DURING the war of 1939 to 1945, a large number of papers were written on the appearance of a lichen-planus-like disease among white troops in the tropics who had been taking quinacrine. That quinacrine is concerned in the etiology there can be no doubt.1 What is the precise mechanism, however, is open to different interpretations. It is usually assumed to be a toxic or allergic manifestation following treatment with quinacrine, i. e., a drug eruption, but equally quinacrine could act as a trigger factor in activating a lichen-planus-like disease endemic to the tropics, as fever may activate herpes febrilis or arsenic activate herpes zoster.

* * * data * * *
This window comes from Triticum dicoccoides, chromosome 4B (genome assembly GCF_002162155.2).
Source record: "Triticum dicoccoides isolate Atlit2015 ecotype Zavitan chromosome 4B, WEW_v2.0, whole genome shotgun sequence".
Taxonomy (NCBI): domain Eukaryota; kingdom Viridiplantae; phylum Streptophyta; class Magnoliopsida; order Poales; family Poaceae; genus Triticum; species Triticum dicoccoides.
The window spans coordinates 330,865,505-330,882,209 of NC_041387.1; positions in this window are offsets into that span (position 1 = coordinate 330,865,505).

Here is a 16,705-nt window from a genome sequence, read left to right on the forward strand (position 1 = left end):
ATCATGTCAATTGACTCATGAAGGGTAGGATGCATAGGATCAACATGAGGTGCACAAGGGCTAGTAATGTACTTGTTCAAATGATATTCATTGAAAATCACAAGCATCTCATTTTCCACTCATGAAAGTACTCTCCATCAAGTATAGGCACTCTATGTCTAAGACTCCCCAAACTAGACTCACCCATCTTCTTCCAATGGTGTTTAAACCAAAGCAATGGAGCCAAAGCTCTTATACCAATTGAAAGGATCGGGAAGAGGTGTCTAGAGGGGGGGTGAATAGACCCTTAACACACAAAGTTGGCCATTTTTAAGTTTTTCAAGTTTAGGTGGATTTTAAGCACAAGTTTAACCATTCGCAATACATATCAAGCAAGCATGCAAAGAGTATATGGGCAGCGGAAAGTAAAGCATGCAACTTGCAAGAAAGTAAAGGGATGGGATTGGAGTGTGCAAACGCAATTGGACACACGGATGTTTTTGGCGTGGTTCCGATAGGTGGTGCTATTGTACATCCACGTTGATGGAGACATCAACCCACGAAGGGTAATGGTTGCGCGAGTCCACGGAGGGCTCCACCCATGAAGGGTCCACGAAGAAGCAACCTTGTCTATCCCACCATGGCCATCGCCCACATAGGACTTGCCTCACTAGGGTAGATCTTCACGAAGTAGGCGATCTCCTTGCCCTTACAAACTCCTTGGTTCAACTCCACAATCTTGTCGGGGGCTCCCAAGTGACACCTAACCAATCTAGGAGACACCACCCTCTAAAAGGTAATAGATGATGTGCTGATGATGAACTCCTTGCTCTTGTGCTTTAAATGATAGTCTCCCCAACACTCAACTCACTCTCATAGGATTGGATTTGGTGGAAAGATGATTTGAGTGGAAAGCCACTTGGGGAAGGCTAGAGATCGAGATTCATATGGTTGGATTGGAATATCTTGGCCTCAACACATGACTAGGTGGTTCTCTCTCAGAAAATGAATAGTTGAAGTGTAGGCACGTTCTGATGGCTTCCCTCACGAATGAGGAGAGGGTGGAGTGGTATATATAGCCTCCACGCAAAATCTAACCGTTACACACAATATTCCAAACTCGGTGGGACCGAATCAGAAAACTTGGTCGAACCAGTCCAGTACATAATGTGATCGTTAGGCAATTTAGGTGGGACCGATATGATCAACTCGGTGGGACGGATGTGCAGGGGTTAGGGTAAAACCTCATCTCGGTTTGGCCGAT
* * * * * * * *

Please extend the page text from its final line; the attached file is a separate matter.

Whatever the explanation, a disease resembling lichen planus hypertrophicus and which I believe in fact to be this disease is relatively common among the Negroes of southern Nigeria. The picture is striking and characteristic and has not, so far as I am aware, been commented
CLARKE GHV. HYPERTROPHIC LICHEN PLANUS IN WEST AFRICAN NEGROES. AMA Arch Derm Syphilol. 1951;64(3):314–319. doi:10.1001/archderm.1951.01570090061008
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